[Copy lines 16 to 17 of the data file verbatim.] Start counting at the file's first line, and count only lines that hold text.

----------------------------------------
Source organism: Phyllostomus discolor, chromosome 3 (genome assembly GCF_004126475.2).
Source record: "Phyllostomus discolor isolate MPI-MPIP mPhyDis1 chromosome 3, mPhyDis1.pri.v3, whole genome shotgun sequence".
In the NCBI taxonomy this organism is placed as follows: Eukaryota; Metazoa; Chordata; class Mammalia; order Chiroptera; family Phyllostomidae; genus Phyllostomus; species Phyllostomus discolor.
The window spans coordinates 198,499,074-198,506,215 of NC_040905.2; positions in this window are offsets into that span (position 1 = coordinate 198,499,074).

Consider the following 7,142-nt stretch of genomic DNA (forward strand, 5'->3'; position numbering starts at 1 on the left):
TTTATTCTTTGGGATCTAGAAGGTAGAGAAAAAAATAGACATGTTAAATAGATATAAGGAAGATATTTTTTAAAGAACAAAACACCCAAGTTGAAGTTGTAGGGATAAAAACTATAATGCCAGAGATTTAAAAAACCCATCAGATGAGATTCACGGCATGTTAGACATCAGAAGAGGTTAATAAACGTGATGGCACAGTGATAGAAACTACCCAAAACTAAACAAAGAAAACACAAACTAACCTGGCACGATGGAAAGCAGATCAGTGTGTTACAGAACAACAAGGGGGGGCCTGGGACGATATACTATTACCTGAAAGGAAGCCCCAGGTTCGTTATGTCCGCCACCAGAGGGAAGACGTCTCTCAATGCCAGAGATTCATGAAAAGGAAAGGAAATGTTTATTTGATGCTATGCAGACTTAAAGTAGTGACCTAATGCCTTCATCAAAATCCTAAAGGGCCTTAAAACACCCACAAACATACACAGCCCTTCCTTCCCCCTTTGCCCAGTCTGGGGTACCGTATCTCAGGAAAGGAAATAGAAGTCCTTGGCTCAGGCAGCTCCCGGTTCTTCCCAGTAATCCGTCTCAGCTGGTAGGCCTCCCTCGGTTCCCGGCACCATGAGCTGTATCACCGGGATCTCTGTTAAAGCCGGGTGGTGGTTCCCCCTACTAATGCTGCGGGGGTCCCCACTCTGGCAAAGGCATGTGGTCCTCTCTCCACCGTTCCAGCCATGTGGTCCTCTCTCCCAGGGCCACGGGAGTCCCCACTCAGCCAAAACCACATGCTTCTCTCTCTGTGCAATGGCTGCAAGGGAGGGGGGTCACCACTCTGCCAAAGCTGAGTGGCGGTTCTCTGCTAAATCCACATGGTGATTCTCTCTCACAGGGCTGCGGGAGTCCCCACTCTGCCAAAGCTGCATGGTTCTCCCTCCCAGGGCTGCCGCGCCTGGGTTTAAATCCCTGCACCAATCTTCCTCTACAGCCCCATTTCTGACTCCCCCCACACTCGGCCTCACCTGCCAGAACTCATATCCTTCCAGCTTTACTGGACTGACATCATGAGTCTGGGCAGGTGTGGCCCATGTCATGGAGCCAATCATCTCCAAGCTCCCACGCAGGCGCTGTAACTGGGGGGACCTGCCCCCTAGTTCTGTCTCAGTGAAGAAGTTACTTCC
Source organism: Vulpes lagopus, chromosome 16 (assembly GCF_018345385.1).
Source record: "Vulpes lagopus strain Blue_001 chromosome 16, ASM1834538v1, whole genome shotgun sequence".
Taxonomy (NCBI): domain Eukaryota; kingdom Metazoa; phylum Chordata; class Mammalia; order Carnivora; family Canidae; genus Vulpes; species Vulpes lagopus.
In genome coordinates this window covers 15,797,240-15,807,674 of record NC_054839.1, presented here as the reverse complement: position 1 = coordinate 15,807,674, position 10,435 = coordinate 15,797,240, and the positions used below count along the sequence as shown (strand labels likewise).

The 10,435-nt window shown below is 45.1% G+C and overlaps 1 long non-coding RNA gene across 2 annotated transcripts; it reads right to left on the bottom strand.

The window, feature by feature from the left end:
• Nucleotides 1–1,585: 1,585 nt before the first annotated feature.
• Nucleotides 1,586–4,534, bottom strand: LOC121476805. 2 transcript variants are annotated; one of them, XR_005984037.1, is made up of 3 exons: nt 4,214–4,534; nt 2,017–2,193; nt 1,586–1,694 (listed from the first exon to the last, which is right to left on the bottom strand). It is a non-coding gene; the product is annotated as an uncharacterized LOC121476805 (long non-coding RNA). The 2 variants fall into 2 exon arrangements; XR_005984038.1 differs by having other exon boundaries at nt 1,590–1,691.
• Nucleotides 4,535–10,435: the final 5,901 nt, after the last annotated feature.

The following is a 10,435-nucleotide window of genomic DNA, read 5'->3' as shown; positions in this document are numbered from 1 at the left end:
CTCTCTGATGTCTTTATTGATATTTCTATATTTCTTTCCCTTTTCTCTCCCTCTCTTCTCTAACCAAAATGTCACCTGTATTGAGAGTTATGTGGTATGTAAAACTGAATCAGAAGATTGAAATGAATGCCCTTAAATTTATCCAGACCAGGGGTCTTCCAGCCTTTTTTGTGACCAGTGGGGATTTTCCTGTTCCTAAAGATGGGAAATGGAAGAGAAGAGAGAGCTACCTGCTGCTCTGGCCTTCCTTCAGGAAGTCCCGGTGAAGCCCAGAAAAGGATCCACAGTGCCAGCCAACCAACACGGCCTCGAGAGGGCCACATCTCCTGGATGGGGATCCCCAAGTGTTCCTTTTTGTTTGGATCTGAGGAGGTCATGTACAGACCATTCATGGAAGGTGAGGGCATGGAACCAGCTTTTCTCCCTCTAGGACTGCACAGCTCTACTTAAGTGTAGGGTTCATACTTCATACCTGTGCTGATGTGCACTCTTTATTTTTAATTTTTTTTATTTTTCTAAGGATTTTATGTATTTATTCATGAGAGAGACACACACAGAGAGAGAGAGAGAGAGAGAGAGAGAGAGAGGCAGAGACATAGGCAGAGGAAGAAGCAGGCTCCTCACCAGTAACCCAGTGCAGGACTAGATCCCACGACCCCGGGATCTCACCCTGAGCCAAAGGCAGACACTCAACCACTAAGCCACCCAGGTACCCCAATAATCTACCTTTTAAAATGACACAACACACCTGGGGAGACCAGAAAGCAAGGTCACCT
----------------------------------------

The following is a 10,435-nucleotide window of genomic DNA, read 5'->3' as shown; positions in this document are numbered from 1 at the left end:
CTCTCTGATGTCTTTATTGATATTTCTATATTTCTTTCCCTTTTCTCTCCCTCTCTTCTCTAACCAAAATGTCACCTGTATTGAGAGTTATGTGGTATGTAAAACTGAATCAGAAGATTGAAATGAATGCCCTTAAATTTATCCAGACCAGGGGTCTTCCAGCCTTTTTTGTGACCAGTGGGGATTTTCCTGTTCCTAAAGATGGGAAATGGAAGAGAAGAGAGAGCTACCTGCTGCTCTGGCCTTCCTTCAGGAAGTCCCGGTGAAGCCCAGAAAAGGATCCACAGTGCCAGCCAACCAACACGGCCTCGAGAGGGCCACATCTCCTGGATGGGGATCCCCAAGTGTTCCTTTTTGTTTGGATCTGAGGAGGTCATGTACAGACCATTCATGGAAGGTGAGGGCATGGAACCAGCTTTTCTCCCTCTAGGACTGCACAGCTCTACTTAAGTGTAGGGTTCATACTTCATACCTGTGCTGATGTGCACTCTTTATTTTTAATTTTTTTTATTTTTCTAAGGATTTTATGTATTTATTCATGAGAGAGACACACACAGAGAGAGAGAGAGAGAGAGAGAGAGAGAGAGGCAGAGACATAGGCAGAGGAAGAAGCAGGCTCCTCACCAGTAACCCAGTGCAGGACTAGATCCCACGACCCCGGGATCTCACCCTGAGCCAAAGGCAGACACTCAACCACTAAGCCACCCAGGTACCCCAATAATCTACCTTTTAAAATGACACAACACACCTGGGGAGACCAGAAAGCAAGGTCACCT